“Mictecacihuatl” by *RadiusZero

“Tonacacihuatl’s themes are ghosts, death and hope. Her symbols are flowers and all symbols of death.  In Mexico this Goddess’s name means ‘Our Lady of Flesh’. Tonacacihuatl is a creatrix who gives life to all things and to whom the spirits of children return at death.

Part of a weeklong festival for the dead, Angelitos Day is specifically focused on departed children. If there is a child who had passed over and who was special to you somehow, make cakes or foods that feature symbols of death and leave them in a special spot. This invites Tonacacihuatl to release that child’s spirit for the day and welcomes the souls of the departed to the festival.

Put out the child’s picture in a place of honor with a candle nearby to help light their way. Cook and eat the young one’s favorite foods, leave a lamp lit near your threshold, and strew flowers (especially marigolds or dandelions) on the walkway to guide the child’s spirit back home.

According to tradition, eating hen or chicken today ensures a visitation by ghosts, because then the bird can’t crow loudly and frighten away the spirits! In all due caution, however, you might want to keep a little salt, violet petals, sage, or ginseng handy to banish any unwanted ghostly guests.”

(Patricia Telesco, “365 Goddess: a daily guide to the magic and inspiration of the goddess”.)

“Tonacacihuatl” by Tlisza Jaurique

Tonacacihuatl (pronounced toe-na-ka-SEE-wah-tl) is primaeval female principle, or Goddess of creation in Aztec mythology.  By some accounts, She was the mother of CamaxtliHuitzilopochtliQuetzalcoatl and Tezcatlipoca.  She combined with Her husband, Tonacatecuhtli, created life on earth and, in some accounts, is identified with Omecihuatl. This Goddess lived in the highest of the thirteen Aztec heavens.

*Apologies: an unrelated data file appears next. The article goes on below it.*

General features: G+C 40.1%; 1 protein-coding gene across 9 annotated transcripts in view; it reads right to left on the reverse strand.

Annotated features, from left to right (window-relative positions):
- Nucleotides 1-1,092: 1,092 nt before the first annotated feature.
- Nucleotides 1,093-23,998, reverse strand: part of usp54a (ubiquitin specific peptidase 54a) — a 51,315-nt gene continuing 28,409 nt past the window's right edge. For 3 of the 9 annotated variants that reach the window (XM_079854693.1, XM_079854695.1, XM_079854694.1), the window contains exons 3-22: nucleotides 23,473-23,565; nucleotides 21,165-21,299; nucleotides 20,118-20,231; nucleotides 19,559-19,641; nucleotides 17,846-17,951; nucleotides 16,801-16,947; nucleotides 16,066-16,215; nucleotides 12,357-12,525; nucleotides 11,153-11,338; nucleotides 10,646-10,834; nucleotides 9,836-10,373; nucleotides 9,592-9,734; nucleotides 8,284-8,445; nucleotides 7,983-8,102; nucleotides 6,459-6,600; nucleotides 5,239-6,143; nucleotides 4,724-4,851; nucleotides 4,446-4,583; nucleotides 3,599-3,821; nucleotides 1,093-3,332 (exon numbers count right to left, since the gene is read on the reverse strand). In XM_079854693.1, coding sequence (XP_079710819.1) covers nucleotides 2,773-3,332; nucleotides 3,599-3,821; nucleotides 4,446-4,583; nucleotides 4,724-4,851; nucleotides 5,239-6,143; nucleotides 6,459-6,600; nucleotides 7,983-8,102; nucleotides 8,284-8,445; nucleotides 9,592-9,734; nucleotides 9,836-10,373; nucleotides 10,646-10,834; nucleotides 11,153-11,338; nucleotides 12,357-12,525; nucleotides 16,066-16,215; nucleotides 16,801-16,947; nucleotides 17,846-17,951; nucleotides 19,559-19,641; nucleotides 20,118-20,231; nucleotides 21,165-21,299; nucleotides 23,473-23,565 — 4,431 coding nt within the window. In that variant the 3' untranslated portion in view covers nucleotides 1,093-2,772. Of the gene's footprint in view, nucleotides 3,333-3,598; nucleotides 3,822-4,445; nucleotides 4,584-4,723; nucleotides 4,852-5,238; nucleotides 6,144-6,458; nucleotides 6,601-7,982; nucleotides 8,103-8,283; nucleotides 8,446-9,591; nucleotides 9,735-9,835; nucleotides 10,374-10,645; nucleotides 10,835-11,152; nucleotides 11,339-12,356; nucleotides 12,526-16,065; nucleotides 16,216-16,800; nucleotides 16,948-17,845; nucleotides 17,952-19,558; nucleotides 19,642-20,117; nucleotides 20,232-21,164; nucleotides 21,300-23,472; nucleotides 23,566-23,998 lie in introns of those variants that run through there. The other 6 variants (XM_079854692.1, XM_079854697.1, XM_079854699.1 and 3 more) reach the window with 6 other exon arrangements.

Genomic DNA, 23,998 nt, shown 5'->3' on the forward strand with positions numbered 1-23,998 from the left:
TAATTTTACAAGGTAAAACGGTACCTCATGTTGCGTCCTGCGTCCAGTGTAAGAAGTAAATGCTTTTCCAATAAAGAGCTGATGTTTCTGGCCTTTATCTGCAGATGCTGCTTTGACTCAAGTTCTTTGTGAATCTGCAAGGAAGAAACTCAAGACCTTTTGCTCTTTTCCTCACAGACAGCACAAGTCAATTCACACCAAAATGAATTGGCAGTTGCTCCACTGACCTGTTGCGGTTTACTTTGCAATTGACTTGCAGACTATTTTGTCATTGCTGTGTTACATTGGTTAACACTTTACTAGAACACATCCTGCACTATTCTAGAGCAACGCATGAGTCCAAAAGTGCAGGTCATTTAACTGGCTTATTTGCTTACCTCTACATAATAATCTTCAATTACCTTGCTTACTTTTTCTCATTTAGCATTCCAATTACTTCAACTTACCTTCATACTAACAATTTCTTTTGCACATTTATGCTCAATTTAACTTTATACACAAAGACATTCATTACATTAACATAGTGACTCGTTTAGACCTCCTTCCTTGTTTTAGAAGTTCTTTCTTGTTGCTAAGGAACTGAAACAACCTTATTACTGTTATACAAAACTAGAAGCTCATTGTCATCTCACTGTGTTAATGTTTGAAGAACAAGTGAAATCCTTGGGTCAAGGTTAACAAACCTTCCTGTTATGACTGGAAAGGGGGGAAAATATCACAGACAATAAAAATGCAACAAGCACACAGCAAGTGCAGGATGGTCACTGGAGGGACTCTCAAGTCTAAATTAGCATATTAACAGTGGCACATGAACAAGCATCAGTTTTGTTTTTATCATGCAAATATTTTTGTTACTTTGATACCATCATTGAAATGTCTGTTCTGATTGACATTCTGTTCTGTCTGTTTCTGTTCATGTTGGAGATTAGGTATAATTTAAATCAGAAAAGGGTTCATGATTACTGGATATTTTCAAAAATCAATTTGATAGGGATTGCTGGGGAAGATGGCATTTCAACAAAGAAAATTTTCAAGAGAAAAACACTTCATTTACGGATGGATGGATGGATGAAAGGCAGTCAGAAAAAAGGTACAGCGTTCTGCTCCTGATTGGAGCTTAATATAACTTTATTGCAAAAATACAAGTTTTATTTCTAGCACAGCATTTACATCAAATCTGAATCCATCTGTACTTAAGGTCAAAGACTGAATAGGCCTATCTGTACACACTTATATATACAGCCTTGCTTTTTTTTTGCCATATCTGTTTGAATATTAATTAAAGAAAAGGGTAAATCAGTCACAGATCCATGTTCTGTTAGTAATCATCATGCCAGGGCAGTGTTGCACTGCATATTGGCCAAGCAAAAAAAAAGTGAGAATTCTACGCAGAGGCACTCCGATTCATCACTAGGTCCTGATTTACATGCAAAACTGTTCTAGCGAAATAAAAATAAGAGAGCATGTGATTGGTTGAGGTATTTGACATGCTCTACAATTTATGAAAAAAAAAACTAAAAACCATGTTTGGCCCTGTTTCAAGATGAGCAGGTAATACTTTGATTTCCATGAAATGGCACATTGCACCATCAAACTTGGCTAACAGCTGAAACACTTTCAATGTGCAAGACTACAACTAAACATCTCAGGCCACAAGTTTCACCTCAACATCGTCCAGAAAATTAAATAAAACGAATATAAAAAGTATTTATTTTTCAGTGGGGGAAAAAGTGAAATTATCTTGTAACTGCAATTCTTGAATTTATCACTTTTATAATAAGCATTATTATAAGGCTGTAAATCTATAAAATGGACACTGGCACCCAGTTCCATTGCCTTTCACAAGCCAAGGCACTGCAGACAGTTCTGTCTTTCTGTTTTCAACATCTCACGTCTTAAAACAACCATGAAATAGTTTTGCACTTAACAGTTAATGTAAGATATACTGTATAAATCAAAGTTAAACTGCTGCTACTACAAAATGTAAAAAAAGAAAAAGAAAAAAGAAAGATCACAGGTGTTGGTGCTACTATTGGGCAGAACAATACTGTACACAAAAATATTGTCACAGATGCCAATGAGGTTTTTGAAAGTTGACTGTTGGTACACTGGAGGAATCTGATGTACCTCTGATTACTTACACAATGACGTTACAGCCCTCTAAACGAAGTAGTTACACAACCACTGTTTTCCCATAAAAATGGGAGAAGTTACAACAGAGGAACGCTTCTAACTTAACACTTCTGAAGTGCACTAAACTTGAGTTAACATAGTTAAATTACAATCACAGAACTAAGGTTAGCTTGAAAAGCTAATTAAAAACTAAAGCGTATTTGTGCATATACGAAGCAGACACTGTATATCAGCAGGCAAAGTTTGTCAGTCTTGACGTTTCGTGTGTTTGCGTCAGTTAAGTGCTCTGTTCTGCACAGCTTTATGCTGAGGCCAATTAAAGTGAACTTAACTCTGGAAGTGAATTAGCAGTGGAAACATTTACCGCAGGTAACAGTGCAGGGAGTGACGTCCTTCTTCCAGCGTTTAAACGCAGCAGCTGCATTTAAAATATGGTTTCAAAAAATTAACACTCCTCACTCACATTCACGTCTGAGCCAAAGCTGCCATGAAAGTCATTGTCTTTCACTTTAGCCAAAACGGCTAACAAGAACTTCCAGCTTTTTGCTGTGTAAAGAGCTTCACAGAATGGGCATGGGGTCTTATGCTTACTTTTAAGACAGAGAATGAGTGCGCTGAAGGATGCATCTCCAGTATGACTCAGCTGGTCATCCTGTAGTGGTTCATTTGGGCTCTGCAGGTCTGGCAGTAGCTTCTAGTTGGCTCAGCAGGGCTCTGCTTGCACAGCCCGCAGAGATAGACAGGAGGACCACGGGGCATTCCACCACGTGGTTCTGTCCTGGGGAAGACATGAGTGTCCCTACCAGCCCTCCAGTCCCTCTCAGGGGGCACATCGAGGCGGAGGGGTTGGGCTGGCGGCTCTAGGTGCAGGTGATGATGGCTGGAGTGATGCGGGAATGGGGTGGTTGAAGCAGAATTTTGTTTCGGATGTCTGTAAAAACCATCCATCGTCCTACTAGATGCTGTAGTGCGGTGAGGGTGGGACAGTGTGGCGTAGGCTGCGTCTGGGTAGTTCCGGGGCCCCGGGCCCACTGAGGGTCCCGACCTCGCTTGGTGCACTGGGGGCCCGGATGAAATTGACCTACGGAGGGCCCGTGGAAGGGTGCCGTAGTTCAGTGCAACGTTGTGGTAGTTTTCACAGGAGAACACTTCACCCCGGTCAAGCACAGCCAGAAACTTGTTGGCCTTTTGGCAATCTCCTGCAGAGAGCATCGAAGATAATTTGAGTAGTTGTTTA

She and Her husband have the task of transferring the souls of infants from Heaven to the womb of the mother.


* The first picture is actually of another Aztec Goddess, Mictecacihuatl, but I really wanted to use it as I believe She is an appropriate Goddess for this time of year.  “In Aztec mythology, Mictecacihuatl (pronounced ‘Meek-teka-see-wahdl’ or ‘Meek-teka-kee-wadl’) is Queen of Mictlan, the underworld, ruling over the afterlife with Mictlantecuhtli, another deity who is designated as Her husband.

Her role is to keep watch over the bones of the dead. She presided over the ancient festivals of the dead, which evolved from Aztec traditions into the modern Day of the Dead after synthesis with Spanish cultural traditions. She is said now to preside over the contemporary festival as well. Mictecacihuatl is known as the Lady of the Dead, since it is believed that She was born, then sacrificed as an infant. Mictecacihuatl was represented with a defleshed body and with jaw agape to swallow the stars during the day.” [1]



Mythologydictionary.com, “Tonacacihuatl“.

Wikipedia, “Mictecacihuatl


Suggested Links:

Holmer, Rick. The Aztec Book of Destiny.

Quipoloa, J. Amoxtli.org, “The Aztec Universe“.

Ruiz de Alarcón, Hernando. Treatise on the Heathen Superstitions that Today Live Among the Indians Native to This New Spain.

Wikipedia, “Santa Muerte“.